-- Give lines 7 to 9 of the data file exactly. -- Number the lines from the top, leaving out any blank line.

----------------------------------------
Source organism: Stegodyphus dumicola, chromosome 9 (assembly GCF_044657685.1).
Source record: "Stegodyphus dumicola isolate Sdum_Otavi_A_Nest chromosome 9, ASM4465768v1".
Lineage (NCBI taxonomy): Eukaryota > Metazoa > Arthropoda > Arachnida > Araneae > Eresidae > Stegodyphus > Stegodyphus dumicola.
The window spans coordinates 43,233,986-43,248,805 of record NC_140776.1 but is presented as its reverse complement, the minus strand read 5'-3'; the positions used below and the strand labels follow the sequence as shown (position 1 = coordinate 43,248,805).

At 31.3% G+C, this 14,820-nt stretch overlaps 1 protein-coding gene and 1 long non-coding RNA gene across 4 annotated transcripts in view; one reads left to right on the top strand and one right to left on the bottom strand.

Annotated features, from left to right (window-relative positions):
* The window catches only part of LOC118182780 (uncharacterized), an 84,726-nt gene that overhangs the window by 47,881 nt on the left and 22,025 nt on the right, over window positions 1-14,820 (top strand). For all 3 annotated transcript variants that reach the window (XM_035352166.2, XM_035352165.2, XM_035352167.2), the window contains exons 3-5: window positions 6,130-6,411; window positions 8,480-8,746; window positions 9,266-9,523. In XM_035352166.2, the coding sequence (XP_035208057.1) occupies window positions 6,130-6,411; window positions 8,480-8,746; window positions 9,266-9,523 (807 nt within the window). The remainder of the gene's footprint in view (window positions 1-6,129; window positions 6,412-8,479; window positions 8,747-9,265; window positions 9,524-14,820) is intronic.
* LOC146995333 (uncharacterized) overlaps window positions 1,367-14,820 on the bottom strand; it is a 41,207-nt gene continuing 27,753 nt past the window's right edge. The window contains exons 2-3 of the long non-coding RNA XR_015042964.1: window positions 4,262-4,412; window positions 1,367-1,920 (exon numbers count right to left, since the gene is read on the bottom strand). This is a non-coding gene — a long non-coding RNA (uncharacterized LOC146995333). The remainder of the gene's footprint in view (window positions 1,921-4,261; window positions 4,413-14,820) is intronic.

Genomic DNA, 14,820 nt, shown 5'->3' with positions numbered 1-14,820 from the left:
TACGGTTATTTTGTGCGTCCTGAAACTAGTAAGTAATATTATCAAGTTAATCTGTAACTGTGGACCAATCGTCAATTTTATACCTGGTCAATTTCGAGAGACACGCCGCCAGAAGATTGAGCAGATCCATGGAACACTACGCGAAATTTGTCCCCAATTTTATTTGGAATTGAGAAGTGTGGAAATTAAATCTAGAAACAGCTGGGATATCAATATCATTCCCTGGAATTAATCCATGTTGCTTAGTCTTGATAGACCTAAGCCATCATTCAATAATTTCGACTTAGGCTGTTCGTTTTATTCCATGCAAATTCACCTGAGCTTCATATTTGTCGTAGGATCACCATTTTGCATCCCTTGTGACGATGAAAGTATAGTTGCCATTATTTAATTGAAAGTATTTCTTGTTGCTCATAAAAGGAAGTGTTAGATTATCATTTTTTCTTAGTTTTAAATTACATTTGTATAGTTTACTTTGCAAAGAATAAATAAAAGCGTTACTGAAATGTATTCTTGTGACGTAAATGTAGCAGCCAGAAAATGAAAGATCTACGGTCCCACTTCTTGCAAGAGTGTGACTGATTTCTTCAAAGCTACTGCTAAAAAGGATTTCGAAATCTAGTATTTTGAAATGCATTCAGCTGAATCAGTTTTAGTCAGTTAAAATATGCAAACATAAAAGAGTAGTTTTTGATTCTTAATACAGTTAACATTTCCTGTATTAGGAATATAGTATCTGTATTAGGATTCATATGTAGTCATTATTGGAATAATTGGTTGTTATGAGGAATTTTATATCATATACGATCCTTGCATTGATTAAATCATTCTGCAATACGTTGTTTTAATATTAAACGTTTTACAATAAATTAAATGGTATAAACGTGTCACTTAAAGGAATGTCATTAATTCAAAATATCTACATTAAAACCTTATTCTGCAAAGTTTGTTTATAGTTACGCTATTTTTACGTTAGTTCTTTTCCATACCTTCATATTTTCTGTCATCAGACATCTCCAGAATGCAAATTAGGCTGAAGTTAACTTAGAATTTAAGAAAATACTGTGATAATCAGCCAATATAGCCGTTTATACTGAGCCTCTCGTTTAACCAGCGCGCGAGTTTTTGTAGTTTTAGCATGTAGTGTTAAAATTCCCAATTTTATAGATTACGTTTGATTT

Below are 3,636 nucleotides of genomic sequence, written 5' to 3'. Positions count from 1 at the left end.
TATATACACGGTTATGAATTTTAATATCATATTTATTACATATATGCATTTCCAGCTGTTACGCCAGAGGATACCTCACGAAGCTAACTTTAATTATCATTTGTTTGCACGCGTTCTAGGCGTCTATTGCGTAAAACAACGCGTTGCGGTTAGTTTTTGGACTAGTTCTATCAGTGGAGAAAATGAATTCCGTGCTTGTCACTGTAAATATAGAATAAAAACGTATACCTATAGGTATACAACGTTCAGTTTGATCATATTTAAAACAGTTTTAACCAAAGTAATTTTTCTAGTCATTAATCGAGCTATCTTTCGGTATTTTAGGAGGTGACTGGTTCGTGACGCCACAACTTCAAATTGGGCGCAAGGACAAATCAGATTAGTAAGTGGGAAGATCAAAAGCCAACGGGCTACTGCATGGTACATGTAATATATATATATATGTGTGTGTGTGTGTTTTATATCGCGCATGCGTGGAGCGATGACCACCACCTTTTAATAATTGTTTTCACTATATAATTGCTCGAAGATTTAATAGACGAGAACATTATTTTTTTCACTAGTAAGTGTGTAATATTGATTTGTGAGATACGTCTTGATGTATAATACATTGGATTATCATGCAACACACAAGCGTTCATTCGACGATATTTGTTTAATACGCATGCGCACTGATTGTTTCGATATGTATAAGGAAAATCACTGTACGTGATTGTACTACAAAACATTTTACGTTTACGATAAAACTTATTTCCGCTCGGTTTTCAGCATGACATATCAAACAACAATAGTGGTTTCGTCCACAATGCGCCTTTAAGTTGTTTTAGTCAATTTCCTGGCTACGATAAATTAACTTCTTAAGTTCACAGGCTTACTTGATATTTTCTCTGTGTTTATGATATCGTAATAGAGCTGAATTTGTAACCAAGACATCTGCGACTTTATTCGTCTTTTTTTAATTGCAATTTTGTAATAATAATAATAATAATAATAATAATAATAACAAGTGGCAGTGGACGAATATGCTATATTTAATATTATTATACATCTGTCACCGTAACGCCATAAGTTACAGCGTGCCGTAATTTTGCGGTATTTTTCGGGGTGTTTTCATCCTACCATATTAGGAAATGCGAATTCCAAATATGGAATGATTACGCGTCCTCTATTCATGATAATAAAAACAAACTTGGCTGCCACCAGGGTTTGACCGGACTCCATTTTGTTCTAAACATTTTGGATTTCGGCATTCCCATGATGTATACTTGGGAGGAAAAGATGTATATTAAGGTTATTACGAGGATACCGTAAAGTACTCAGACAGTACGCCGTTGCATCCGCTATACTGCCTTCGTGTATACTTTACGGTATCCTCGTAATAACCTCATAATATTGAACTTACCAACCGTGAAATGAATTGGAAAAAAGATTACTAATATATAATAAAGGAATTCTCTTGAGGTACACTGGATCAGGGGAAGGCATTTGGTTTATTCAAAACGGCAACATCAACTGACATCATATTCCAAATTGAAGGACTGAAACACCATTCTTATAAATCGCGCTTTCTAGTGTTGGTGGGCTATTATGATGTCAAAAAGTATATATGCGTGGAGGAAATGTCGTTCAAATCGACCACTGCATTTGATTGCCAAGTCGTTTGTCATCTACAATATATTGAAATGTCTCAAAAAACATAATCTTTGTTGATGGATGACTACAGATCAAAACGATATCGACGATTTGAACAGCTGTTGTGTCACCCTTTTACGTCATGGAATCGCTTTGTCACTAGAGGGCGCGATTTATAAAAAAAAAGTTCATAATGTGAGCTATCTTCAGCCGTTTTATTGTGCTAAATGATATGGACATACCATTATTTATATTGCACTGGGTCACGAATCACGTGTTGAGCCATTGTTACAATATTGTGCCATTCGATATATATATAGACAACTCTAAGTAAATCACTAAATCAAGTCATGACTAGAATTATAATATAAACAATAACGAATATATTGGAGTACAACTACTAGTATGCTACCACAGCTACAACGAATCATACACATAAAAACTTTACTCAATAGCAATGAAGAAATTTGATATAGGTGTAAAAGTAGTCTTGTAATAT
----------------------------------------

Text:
* The window catches only part of LOC118182780 (uncharacterized), an 84,726-nt gene that overhangs the window by 47,881 nt on the left and 22,025 nt on the right, over window positions 1-14,820 (top strand). For all 3 annotated transcript variants that reach the window (XM_035352166.2, XM_035352165.2, XM_035352167.2), the window contains exons 3-5: window positions 6,130-6,411; window positions 8,480-8,746; window positions 9,266-9,523. In XM_035352166.2, the coding sequence (XP_035208057.1) occupies window positions 6,130-6,411; window positions 8,480-8,746; window positions 9,266-9,523 (807 nt within the window). The remainder of the gene's footprint in view (window positions 1-6,129; window positions 6,412-8,479; window positions 8,747-9,265; window positions 9,524-14,820) is intronic.
* LOC146995333 (uncharacterized) overlaps window positions 1,367-14,820 on the bottom strand; it is a 41,207-nt gene continuing 27,753 nt past the window's right edge. The window contains exons 2-3 of the long non-coding RNA XR_015042964.1: window positions 4,262-4,412; window positions 1,367-1,920 (exon numbers count right to left, since the gene is read on the bottom strand). This is a non-coding gene — a long non-coding RNA (uncharacterized LOC146995333). The remainder of the gene's footprint in view (window positions 1,921-4,261; window positions 4,413-14,820) is intronic.

Genomic DNA, 14,820 nt, shown 5'->3' with positions numbered 1-14,820 from the left: